Sibbes - HP S2575 .S5 1825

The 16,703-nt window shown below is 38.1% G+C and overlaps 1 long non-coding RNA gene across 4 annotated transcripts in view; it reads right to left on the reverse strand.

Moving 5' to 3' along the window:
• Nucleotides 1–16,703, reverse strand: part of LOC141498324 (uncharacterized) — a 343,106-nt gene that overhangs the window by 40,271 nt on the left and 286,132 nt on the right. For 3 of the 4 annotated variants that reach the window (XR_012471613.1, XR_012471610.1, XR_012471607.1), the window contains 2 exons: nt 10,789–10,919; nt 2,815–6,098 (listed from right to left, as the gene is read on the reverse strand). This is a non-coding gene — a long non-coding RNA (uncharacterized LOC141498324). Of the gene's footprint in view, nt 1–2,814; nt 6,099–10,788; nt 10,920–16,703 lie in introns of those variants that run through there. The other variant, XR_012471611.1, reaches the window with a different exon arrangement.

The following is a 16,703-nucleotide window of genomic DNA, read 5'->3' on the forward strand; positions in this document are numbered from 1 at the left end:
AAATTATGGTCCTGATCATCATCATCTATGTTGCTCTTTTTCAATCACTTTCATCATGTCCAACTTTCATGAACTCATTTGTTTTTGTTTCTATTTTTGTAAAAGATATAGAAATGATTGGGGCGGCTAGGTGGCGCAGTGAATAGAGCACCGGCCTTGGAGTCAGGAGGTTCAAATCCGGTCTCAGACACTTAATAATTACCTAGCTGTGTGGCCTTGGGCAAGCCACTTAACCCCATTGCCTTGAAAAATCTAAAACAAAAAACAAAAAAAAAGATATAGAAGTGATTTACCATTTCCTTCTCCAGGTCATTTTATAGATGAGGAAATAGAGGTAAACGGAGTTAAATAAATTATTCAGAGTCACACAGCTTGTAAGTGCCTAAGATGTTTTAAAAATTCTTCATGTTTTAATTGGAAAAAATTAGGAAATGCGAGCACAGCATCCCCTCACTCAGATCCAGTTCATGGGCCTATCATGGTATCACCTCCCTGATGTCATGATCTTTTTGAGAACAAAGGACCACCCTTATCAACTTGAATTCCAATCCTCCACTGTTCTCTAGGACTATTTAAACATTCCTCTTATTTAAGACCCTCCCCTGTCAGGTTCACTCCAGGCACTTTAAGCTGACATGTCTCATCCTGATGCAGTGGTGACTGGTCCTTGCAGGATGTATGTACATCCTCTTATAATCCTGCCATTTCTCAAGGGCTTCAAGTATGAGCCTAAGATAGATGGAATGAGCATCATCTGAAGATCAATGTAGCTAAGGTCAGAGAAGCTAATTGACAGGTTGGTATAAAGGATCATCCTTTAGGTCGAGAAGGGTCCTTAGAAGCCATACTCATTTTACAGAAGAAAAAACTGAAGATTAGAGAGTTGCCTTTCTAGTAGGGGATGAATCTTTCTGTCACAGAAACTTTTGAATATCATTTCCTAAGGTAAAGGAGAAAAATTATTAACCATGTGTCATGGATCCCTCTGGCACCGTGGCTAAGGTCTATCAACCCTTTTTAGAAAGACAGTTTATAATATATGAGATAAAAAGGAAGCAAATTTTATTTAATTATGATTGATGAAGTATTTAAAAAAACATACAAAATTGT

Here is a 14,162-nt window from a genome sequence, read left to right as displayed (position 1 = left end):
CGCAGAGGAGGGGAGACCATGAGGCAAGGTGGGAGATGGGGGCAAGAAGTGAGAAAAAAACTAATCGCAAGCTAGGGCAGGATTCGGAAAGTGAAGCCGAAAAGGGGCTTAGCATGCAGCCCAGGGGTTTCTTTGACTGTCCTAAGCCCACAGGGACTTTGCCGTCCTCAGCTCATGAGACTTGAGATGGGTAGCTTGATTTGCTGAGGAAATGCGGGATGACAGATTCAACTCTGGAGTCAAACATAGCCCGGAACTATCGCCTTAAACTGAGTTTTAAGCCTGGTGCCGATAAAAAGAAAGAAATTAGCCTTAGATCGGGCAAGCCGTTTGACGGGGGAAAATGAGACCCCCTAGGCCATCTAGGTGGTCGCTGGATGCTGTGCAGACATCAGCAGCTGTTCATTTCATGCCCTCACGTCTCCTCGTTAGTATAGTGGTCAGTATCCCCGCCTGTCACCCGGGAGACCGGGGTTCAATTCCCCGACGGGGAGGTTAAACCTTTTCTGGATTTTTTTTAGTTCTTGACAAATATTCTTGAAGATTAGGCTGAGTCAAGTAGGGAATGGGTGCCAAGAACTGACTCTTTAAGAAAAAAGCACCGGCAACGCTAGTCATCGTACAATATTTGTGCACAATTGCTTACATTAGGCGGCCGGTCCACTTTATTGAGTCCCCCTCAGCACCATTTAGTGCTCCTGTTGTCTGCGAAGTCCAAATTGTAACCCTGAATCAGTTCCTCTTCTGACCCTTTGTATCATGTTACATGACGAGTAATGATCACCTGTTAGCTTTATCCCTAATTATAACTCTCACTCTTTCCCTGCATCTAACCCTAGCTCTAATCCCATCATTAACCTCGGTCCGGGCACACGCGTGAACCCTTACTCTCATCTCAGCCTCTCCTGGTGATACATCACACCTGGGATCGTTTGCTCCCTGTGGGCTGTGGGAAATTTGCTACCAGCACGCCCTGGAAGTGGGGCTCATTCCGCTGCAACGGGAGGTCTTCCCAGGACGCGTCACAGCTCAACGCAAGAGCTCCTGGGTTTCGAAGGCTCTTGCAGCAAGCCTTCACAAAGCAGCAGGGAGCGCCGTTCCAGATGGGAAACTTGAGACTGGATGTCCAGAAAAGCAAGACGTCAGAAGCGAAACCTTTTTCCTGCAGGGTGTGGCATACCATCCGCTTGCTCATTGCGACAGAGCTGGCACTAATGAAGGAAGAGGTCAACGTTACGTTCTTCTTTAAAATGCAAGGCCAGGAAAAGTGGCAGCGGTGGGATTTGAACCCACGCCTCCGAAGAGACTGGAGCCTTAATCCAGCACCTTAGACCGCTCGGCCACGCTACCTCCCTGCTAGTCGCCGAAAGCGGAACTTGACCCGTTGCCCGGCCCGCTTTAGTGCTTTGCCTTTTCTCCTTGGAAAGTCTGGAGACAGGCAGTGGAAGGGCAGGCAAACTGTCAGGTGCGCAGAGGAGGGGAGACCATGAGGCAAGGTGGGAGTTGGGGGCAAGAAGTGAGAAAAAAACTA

_,./ 6 THE BRUISED REEDwhatsoever pretences sin maketh, yet bruising or breaking is the end of it); he is sensible of sin and misery, even to bruising, and, seeing no help in himself, is carried with restless desires to have a supply from another with some hope, -<'vhich, a little, raiseth him to Christ; though he dareth not claim any present interest of mercy. This spark of hope, being opposed by doubtings and fears rising from corruption, maketh him as smoking Flax; so that both these together, a bruised Reed and smoking Flax, .make up the state of a poor distressed man. Such a one as our Saviour Christ termeth "poor in spirit," who seeth . a want, and withal seeth himself indebted to divine justice, and no means of supply from himself or the creature. He thereupon mourns, and upon some hope of mercy from the promise, and the examples of those who have obtained mercy, is stirred up to hunger and thirst after it. This bruising is required before conversion, that so the Spirit may make way for itself into the heart, by levelling all proud, high thoughts, and· that we may understand ourselves to be what indeed